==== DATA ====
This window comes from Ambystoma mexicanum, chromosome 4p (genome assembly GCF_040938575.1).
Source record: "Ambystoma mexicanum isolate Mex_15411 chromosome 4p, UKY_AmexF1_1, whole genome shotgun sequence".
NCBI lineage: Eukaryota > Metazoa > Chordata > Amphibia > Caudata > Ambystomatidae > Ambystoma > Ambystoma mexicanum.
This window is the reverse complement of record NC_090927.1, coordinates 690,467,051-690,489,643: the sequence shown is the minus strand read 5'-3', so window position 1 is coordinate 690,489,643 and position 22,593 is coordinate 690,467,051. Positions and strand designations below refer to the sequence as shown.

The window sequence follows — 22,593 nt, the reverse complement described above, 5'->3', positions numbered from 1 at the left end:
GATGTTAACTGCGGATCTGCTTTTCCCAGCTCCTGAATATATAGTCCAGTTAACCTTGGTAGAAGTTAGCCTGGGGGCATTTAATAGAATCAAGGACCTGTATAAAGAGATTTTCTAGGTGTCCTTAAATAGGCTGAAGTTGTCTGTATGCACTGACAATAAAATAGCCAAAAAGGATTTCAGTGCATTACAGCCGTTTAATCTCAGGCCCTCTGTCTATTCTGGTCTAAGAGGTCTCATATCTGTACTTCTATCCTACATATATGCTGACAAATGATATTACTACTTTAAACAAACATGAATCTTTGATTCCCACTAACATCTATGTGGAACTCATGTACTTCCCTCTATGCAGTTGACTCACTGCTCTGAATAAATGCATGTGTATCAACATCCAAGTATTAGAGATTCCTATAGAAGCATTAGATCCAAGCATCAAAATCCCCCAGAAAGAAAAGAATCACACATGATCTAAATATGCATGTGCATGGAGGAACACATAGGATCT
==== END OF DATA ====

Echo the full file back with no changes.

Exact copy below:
This window comes from Ambystoma mexicanum, chromosome 4p (genome assembly GCF_040938575.1).
Source record: "Ambystoma mexicanum isolate Mex_15411 chromosome 4p, UKY_AmexF1_1, whole genome shotgun sequence".
NCBI lineage: Eukaryota > Metazoa > Chordata > Amphibia > Caudata > Ambystomatidae > Ambystoma > Ambystoma mexicanum.
This window is the reverse complement of record NC_090927.1, coordinates 690,467,051-690,489,643: the sequence shown is the minus strand read 5'-3', so window position 1 is coordinate 690,489,643 and position 22,593 is coordinate 690,467,051. Positions and strand designations below refer to the sequence as shown.

The window sequence follows — 22,593 nt, the reverse complement described above, 5'->3', positions numbered from 1 at the left end:
GATGTTAACTGCGGATCTGCTTTTCCCAGCTCCTGAATATATAGTCCAGTTAACCTTGGTAGAAGTTAGCCTGGGGGCATTTAATAGAATCAAGGACCTGTATAAAGAGATTTTCTAGGTGTCCTTAAATAGGCTGAAGTTGTCTGTATGCACTGACAATAAAATAGCCAAAAAGGATTTCAGTGCATTACAGCCGTTTAATCTCAGGCCCTCTGTCTATTCTGGTCTAAGAGGTCTCATATCTGTACTTCTATCCTACATATATGCTGACAAATGATATTACTACTTTAAACAAACATGAATCTTTGATTCCCACTAACATCTATGTGGAACTCATGTACTTCCCTCTATGCAGTTGACTCACTGCTCTGAATAAATGCATGTGTATCAACATCCAAGTATTAGAGATTCCTATAGAAGCATTAGATCCAAGCATCAAAATCCCCCAGAAAGAAAAGAATCACACATGATCTAAATATGCATGTGCATGGAGGAACACATAGGATCT